“data lake” of Covid-19 information, culled from Johns Hopkins, the World Health Organization, the Institute for Health Metrics and Evaluation, the Covid Tracking Project and dozens of other organizations that researchers could access in one place for free.Billionaire tech entrepreneur Tom Siebel struck gold with Siebel Systems, which he sold to Oracle in 2006, and is trying again with artificial intelligence firm C3.ai, valued at $3.3 billion. But as the pandemic hit, business slowed and he spent weeks immersed in how to use data to help Covid-19 researchers. He set up a so-called
All told, he says, some 2,000 active users from around the world are now working with this compendium of datasets to research the course of the disease and ways to mitigate it. Among the users, he says, are researchers at the National Institutes of Health, MIT and various pharmaceutical companies.
“What’s difficult about these data sets is making all the connections. All of these data sets are extraordinarily large with tens of thousands of fields, and hundreds of millions of records. In order to make them useful for analytics you need to connect issues like comorbidiy and infection rates,” he says. “The number of things we have connected is mind-numbing.”
Siebel, 67, is in a unique position to create a compendium of data sets. He spent more than a decade and, he says, nearly $1 billion building the technology underlying C3.ai, which offers predictive analytics to customers that include 3M, Royal Dutch Shell and the U.S. Air Force. His Redwood City, California-based business has grown rapidly, passing $160 million in revenue for the fiscal year ended in April. Yet as the pandemic hit the United States this spring, Siebel–who expects both a recession and a massive shakeout among AI companies–became one of more than a dozen billionaires to borrow money from the federal Paycheck Protection Program, accessing between $5 million and $10 million, according to data from the Small Business Admnistration. (For more on Siebel and other billionaires who’ve borrowed from the PPP, see our online feature; for more on C3.ai, see our 2017 magazine story.)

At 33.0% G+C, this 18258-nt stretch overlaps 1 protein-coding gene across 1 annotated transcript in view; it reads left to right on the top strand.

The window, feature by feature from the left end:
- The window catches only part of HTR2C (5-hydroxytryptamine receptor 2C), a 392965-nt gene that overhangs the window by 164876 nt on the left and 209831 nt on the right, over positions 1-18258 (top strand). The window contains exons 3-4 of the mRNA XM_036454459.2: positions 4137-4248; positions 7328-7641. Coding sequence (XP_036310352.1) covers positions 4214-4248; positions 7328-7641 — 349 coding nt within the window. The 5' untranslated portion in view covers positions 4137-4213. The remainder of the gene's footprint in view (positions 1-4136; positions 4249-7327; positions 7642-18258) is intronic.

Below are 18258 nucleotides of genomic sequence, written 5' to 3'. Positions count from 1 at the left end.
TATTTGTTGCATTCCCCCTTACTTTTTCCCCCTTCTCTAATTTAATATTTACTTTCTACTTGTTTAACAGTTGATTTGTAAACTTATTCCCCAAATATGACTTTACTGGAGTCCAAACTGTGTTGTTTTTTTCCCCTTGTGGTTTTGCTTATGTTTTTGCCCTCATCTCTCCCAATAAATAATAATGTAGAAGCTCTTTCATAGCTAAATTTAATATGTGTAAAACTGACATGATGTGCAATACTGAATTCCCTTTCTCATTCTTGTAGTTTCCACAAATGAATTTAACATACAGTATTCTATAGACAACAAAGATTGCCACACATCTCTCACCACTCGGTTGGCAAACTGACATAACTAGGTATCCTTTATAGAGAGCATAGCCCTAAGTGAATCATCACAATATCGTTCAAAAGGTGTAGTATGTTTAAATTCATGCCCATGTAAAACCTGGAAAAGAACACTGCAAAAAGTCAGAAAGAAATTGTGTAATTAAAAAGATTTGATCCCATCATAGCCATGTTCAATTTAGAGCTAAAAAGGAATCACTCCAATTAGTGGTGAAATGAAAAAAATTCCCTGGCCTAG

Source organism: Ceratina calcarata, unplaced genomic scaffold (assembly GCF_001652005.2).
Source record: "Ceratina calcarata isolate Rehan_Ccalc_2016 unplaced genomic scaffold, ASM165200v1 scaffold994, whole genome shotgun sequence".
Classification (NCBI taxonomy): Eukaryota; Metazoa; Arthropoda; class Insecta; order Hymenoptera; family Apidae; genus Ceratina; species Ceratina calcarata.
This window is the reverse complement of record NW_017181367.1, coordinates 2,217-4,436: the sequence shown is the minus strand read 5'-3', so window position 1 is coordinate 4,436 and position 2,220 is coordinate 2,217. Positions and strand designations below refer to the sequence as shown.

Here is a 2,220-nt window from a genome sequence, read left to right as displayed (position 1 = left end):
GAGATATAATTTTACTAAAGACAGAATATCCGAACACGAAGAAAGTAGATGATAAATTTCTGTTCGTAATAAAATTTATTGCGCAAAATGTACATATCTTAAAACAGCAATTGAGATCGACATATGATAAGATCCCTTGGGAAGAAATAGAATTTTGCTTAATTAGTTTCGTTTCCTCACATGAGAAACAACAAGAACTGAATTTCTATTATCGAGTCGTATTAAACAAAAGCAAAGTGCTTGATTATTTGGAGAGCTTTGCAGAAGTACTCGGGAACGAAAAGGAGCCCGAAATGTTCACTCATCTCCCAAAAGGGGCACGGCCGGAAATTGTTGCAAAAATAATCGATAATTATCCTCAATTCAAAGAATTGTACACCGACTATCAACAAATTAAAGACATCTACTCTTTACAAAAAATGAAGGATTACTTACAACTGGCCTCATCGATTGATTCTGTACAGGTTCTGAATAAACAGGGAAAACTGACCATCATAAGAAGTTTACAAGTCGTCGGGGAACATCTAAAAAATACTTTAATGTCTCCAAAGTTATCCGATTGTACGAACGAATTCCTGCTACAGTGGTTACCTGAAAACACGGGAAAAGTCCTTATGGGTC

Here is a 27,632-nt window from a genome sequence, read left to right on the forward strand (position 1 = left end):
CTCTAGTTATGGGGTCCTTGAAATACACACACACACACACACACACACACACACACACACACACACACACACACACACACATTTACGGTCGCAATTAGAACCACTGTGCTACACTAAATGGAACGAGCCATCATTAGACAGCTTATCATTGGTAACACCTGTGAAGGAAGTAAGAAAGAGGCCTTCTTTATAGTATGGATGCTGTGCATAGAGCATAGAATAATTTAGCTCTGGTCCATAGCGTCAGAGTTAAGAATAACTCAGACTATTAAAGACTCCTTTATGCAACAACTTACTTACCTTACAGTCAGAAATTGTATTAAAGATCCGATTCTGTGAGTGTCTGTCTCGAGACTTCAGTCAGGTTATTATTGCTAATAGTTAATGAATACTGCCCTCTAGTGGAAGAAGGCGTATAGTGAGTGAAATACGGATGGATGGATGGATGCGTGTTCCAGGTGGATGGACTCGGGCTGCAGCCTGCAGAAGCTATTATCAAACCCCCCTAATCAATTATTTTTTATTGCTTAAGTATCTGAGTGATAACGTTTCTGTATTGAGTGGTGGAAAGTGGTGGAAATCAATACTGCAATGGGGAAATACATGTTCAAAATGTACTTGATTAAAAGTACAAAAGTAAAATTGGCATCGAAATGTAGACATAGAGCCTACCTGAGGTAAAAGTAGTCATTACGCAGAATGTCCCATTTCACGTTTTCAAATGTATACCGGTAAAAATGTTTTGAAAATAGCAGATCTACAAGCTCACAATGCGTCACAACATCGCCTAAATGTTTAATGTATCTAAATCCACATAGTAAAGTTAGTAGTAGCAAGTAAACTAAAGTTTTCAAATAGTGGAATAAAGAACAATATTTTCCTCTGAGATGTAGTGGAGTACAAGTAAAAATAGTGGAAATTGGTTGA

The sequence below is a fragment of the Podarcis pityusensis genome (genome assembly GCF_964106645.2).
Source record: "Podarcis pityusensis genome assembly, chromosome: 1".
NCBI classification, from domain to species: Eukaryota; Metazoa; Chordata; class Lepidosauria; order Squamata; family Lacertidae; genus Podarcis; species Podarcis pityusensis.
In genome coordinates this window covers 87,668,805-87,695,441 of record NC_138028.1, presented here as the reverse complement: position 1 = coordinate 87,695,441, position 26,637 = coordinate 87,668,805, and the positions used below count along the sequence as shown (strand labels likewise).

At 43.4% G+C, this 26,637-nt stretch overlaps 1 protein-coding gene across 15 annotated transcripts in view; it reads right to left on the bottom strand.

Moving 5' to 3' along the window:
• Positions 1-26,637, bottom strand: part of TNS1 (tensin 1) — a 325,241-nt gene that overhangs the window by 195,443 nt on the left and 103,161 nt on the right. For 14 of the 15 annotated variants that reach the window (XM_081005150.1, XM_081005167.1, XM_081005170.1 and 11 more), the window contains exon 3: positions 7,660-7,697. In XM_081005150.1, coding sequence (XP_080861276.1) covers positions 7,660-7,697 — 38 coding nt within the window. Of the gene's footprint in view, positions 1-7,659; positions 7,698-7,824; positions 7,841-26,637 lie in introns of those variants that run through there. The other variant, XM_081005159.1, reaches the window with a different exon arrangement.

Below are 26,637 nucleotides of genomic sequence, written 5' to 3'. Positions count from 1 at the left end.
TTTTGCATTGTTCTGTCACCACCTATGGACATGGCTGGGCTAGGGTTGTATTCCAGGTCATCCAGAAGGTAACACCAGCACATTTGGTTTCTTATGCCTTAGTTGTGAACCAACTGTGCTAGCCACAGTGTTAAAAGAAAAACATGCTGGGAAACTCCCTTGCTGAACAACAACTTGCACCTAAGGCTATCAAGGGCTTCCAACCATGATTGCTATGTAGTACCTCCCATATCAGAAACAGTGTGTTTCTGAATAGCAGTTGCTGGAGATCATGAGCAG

C3.ai cleaned up the data sets using the automated tools it developed to help its corporate customers so that researchers could access data that is structured, readable by machine and free of anomalies. The effort began with 11 data sets, published in April, and expanded over time to include 32 in June. Siebel says that he intends to continuing adding new datasets to the data lake, which is hosted on AWS, over time.
“This is a natural application of AI,” Siebel says. “There are a lot of applications of AI that we both know are a little scary and onerous, and this is one that is potentially enormously socially beneficial.”
The data effort is one of two Covid-19 projects that Siebel launched this spring. The other, called the C3.ai Digital Transformation Institute, is giving away more than $300 million in grants and in-kind resources to data-driven, Covid-19 research projects in partnership with Microsoft. The University of California, Berkeley, and the University of Illinois at Urbana-Champaign are managing that consortium, which has funded 26 projects to date.
“We’re doing our best to help advance the underlying science that will make this problem go away,” Siebel says. “Until we make this problem go away, I don’t think we’re going to get this economy back on its feet.”
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